Breast is best for babies, but what about toddlers? Actress and nursing mom Mayim Bialik stirs the debate on how long is too long to breastfeed—and shares her four-step weaning plan.
"I believe in child-led weaning, and as Fred rounded the 2-year mark, I was still experiencing a milk let-down, I was still leaking, and since I had a child with some food allergies, I was fine with continuing nursing. I loved nursing and so did [Fred]. I loved nursing Fred. Around 2 1/2 years old, though (about 6 months ago), I started wanting a little bit less of loving nursing Fred," she writes in a post entitled, "It May Be Time to Wean My Three Year Old."
The Four-Step Plan
Bialik, who is also a passionate advocate of gentle discipline, does not want Fred to feel like he is being punished by having the comfort of nursing taken away. With the help of her La Leche League leader, Bialik is currently following a four-step plan to achieve her goal of gentle, child-led weaning:
- Stop Pumping: Bialik notes that "... the first thing I did was that I stopped pumping. I was pumping about 3 to 4 ounces a day, so this did not lead to a huge shift in demand. I made sure to watch for engorgement or plugged ducts (which some women experience when the demand shifts), hand expressing as needed to relieve pressure."
- "No Ask, No Refuse": Bialik no longer offers to nurse before she heads off to work and her husband (who is at home) is prepared for Fred to sometimes ask for milk and cry for Bialik. "Fortunately, this only happened a few times, and Fred is now effectively day-weaned, often lasting until 5 PM before asking to nurse, which I am happy to do (that's the 'no refuse' part of the equation)," the former Blossom star details.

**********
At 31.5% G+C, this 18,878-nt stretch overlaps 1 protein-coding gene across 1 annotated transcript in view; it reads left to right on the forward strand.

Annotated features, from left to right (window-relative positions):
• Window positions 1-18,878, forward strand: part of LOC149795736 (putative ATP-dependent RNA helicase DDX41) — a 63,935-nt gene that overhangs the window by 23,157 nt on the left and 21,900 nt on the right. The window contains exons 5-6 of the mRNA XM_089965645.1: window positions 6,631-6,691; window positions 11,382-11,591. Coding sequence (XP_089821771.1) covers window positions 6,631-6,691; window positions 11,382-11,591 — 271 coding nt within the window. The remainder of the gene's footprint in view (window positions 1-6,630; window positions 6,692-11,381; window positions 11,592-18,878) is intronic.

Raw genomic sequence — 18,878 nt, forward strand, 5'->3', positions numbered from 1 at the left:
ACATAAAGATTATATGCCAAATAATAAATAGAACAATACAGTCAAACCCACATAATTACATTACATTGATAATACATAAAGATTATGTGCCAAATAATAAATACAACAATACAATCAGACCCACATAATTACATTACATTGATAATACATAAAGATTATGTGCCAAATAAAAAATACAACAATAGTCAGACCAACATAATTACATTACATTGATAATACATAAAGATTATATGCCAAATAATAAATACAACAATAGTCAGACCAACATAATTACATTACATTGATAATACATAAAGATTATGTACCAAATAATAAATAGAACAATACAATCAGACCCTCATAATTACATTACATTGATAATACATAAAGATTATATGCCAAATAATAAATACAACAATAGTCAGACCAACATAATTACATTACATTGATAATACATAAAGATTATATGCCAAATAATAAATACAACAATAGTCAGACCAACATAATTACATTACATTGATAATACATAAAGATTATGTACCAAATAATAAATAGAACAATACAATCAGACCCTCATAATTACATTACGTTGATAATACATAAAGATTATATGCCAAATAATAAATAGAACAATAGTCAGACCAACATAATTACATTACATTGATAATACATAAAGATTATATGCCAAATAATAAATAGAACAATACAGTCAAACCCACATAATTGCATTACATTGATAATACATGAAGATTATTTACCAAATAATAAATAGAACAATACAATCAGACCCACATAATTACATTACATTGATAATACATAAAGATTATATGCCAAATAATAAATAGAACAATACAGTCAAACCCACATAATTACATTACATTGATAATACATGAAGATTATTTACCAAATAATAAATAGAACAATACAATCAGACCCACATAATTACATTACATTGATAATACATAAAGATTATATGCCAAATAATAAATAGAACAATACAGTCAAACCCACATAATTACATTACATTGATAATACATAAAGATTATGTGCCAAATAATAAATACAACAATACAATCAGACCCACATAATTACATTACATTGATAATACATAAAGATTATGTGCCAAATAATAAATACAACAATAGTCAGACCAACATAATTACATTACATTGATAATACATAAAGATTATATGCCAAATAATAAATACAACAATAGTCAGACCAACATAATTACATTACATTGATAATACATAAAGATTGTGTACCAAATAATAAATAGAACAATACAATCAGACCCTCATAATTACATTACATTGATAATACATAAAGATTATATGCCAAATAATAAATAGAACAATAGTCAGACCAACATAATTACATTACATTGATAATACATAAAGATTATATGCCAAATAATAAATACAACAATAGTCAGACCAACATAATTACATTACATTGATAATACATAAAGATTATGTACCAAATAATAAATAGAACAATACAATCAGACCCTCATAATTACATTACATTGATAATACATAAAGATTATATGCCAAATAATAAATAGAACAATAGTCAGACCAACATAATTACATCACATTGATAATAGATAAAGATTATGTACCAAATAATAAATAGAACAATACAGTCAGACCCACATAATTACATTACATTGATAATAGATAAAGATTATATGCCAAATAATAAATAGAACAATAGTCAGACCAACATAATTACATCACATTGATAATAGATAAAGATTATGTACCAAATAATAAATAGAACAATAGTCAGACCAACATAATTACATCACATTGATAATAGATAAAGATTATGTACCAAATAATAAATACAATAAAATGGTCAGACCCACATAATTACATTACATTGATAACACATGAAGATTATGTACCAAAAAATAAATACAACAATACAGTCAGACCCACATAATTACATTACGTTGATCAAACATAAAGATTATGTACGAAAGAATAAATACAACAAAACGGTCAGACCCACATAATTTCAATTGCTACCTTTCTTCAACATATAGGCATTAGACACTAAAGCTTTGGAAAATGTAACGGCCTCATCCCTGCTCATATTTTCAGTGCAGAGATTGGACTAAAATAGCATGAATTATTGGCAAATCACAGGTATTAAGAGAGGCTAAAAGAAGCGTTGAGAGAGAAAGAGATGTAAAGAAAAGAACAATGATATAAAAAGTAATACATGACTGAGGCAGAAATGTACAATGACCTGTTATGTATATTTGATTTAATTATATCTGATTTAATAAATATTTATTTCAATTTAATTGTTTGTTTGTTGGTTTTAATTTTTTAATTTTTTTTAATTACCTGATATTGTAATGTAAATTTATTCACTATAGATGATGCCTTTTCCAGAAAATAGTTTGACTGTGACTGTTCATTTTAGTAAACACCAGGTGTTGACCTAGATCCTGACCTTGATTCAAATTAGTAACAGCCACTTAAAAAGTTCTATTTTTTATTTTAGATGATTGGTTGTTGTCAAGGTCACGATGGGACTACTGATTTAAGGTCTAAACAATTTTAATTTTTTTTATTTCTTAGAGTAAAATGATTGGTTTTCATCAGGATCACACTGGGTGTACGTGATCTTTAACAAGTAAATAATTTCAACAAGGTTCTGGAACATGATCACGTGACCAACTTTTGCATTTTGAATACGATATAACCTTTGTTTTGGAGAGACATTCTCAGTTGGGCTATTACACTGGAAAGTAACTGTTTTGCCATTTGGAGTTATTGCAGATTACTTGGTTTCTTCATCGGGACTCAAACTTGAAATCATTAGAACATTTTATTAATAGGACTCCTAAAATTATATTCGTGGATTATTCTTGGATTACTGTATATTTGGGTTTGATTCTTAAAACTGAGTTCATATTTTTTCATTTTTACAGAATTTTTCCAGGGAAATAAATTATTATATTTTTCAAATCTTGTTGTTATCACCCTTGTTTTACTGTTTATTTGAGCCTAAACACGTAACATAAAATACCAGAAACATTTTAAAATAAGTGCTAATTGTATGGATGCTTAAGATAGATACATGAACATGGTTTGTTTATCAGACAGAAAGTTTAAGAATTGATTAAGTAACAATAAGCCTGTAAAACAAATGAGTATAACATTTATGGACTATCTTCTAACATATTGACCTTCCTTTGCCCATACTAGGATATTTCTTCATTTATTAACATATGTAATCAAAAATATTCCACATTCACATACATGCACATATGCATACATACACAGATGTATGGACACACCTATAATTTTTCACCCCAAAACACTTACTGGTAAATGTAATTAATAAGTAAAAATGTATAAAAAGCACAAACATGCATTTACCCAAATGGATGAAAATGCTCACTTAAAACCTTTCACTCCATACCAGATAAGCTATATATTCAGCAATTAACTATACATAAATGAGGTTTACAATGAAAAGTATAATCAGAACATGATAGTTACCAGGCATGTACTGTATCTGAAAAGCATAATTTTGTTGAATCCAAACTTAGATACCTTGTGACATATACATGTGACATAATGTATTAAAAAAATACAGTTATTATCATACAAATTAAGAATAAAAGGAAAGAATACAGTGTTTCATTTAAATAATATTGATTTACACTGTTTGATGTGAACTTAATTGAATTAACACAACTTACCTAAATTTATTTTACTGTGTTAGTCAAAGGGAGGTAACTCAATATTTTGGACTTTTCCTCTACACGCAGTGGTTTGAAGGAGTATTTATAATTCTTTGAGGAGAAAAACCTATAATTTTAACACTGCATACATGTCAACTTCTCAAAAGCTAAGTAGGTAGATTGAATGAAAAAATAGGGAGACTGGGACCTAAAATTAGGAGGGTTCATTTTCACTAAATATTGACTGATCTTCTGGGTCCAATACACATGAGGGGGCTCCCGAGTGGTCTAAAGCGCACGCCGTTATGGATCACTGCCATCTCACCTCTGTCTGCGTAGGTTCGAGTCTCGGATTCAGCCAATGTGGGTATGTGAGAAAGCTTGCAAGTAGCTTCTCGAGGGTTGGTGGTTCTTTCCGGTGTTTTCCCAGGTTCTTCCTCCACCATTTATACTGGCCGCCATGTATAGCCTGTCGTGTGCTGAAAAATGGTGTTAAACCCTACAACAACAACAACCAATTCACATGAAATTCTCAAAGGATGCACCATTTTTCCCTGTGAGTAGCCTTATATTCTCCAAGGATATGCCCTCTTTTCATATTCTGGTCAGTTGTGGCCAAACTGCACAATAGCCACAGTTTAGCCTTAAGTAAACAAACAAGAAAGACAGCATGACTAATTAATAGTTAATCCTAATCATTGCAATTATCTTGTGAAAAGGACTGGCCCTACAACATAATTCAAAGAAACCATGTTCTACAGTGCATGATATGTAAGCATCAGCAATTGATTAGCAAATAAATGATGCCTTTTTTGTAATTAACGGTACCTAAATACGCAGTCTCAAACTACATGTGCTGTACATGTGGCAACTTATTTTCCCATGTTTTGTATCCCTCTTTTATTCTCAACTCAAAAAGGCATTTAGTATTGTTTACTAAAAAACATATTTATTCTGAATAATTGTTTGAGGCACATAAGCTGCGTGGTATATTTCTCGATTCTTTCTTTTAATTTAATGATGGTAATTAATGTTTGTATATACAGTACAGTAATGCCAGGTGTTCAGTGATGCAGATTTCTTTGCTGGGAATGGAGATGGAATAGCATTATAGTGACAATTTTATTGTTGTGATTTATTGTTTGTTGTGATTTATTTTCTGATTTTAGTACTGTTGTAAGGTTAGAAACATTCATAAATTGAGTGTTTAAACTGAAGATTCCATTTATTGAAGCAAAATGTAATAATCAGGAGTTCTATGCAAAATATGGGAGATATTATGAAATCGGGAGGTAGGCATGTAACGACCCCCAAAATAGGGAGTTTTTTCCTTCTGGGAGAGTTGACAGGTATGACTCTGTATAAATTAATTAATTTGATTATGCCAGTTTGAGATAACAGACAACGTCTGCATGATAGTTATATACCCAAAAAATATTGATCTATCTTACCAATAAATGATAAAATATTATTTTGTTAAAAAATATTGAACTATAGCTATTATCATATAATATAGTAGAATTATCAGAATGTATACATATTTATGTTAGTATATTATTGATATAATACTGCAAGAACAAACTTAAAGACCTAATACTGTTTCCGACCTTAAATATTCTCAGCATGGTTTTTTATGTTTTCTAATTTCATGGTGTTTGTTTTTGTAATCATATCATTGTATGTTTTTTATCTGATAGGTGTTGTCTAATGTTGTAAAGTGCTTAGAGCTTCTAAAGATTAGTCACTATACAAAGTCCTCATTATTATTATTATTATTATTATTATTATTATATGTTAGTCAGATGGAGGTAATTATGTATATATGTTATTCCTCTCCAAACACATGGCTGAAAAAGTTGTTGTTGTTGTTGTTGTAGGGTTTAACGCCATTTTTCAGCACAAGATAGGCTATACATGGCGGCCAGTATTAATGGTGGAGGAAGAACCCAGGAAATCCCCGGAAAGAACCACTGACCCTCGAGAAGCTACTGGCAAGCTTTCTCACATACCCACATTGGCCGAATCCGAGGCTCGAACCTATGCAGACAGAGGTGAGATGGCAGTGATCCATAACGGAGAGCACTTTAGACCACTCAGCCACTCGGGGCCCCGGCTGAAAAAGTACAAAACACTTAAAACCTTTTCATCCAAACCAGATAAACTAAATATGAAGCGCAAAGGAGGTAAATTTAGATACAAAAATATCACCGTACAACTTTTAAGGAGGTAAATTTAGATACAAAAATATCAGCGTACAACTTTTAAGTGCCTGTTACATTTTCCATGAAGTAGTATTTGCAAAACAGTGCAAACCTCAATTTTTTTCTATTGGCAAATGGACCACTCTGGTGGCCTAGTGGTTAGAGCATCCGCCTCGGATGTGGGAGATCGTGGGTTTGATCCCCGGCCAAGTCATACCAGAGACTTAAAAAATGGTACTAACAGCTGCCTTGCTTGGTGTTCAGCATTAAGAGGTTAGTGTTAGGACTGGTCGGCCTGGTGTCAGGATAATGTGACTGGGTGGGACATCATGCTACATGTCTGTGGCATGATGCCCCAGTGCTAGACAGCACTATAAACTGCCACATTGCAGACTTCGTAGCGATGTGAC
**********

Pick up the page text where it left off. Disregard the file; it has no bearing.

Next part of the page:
- Accept a Bottle ... For Now: According to Bialik, Fred now wants water in a bottle a few times a day. "I am not thrilled, but it seems like an OK transitional step which we may end up having to wean him from at some point. My trepidation about bottles is that in the past, we only wanted bottles to contain breast milk, since that's what we think they are for."
- Continued Night Nursing: For now, Bialik is still nursing Fred to sleep and breastfeeding when he wakes during the night. His night wakings seem to be tapering off right along with breastfeeding, however. "Some nights in the past few months, we have had 'only' two wake-ups, and on those nights I find myself still waking up two or three more times, wondering if I should stay awake.
The process is ongoing, says Bialik, but "I never ever believed that I would be nursing a child over the age of 3. But now that I am, I believe when he is done, he will be done."